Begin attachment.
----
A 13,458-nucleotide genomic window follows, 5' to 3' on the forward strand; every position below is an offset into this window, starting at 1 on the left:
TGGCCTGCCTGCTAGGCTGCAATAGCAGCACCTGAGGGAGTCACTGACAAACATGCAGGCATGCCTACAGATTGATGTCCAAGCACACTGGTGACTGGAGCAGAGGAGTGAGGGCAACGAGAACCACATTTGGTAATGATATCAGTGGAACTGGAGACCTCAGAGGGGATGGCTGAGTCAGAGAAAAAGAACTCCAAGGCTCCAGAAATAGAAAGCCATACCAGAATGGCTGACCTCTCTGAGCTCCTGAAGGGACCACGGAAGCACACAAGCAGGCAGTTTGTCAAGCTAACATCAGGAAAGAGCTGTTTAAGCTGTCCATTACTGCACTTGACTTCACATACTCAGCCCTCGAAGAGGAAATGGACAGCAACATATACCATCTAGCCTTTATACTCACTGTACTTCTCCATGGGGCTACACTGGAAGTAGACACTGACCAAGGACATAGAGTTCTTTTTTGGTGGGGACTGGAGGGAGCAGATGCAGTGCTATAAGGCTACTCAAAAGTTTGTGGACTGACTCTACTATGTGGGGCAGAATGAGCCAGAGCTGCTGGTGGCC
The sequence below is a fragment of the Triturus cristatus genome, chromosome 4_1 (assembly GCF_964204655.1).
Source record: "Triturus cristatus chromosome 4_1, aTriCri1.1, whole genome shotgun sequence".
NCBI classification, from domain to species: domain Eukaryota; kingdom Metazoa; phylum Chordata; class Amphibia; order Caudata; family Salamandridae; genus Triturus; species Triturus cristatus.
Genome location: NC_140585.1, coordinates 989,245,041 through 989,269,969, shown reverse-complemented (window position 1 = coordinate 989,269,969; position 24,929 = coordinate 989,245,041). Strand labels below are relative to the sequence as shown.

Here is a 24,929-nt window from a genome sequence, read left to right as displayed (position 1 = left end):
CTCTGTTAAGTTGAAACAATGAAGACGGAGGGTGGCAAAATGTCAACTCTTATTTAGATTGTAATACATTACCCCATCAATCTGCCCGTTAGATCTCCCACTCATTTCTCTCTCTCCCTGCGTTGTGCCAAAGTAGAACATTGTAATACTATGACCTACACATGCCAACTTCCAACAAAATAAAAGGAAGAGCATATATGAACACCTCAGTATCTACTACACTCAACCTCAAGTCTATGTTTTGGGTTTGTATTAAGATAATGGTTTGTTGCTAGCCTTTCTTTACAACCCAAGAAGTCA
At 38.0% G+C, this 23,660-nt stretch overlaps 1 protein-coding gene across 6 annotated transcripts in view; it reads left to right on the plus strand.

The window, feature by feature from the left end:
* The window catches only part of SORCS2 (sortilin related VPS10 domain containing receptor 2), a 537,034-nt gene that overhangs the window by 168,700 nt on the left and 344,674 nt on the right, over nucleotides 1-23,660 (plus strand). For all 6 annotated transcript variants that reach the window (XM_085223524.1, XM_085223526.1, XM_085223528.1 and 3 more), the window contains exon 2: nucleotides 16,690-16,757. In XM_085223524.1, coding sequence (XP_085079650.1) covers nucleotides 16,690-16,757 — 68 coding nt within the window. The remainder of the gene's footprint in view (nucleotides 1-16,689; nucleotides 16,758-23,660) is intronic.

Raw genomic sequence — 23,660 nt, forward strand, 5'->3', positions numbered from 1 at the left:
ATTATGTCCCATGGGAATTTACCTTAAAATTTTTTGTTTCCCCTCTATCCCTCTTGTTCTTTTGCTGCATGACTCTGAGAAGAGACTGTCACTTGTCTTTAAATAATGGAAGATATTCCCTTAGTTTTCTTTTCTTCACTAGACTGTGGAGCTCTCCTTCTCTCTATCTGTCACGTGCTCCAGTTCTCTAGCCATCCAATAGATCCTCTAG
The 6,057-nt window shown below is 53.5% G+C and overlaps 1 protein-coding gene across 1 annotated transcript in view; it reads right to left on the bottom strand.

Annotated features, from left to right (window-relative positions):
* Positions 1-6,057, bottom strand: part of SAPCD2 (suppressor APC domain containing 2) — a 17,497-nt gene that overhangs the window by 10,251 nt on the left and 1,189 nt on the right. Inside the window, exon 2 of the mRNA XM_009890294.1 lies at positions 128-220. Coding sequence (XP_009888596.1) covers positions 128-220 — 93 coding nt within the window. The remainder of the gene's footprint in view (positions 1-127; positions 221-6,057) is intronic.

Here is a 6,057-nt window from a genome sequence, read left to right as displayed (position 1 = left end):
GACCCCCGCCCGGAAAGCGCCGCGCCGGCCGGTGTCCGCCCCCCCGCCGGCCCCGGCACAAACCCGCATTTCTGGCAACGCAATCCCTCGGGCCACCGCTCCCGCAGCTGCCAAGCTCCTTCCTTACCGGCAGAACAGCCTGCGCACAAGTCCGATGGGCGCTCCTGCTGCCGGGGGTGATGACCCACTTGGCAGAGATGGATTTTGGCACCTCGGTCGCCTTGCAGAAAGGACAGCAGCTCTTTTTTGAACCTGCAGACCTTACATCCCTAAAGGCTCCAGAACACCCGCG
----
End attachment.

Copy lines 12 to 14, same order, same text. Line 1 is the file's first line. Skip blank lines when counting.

Raw genomic sequence — 23,660 nt, forward strand, 5'->3', positions numbered from 1 at the left:
ATTATGTCCCATGGGAATTTACCTTAAAATTTTTTGTTTCCCCTCTATCCCTCTTGTTCTTTTGCTGCATGACTCTGAGAAGAGACTGTCACTTGTCTTTAAATAATGGAAGATATTCCCTTAGTTTTCTTTTCTTCACTAGACTGTGGAGCTCTCCTTCTCTCTATCTGTCACGTGCTCCAGTTCTCTAGCCATCCAATAGATCCTCTAG
The 6,057-nt window shown below is 53.5% G+C and overlaps 1 protein-coding gene across 1 annotated transcript in view; it reads right to left on the bottom strand.